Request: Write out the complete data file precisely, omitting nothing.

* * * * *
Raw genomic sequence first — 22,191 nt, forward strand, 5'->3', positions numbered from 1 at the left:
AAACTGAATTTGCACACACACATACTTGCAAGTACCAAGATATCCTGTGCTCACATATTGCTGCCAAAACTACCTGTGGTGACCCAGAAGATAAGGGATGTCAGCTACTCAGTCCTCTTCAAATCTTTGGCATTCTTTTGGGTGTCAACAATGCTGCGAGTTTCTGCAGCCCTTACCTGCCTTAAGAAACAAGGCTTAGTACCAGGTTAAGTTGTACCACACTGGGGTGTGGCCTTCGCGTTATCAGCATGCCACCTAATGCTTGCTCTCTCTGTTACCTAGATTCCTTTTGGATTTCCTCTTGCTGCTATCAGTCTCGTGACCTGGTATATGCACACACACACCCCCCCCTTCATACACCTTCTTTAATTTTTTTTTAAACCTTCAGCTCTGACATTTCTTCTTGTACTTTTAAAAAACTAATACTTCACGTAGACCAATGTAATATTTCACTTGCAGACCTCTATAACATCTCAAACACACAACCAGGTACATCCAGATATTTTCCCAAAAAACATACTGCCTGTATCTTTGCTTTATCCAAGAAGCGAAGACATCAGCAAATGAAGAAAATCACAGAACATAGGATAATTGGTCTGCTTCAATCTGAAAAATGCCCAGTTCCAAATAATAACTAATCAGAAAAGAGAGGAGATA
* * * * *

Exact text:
Raw genomic sequence first — 22,191 nt, forward strand, 5'->3', positions numbered from 1 at the left:
AAACTGAATTTGCACACACACATACTTGCAAGTACCAAGATATCCTGTGCTCACATATTGCTGCCAAAACTACCTGTGGTGACCCAGAAGATAAGGGATGTCAGCTACTCAGTCCTCTTCAAATCTTTGGCATTCTTTTGGGTGTCAACAATGCTGCGAGTTTCTGCAGCCCTTACCTGCCTTAAGAAACAAGGCTTAGTACCAGGTTAAGTTGTACCACACTGGGGTGTGGCCTTCGCGTTATCAGCATGCCACCTAATGCTTGCTCTCTCTGTTACCTAGATTCCTTTTGGATTTCCTCTTGCTGCTATCAGTCTCGTGACCTGGTATATGCACACACACACCCCCCCCTTCATACACCTTCTTTAATTTTTTTTTAAACCTTCAGCTCTGACATTTCTTCTTGTACTTTTAAAAAACTAATACTTCACGTAGACCAATGTAATATTTCACTTGCAGACCTCTATAACATCTCAAACACACAACCAGGTACATCCAGATATTTTCCCAAAAAACATACTGCCTGTATCTTTGCTTTATCCAAGAAGCGAAGACATCAGCAAATGAAGAAAATCACAGAACATAGGATAATTGGTCTGCTTCAATCTGAAAAATGCCCAGTTCCAAATAATAACTAATCAGAAAAGAGAGGAGATA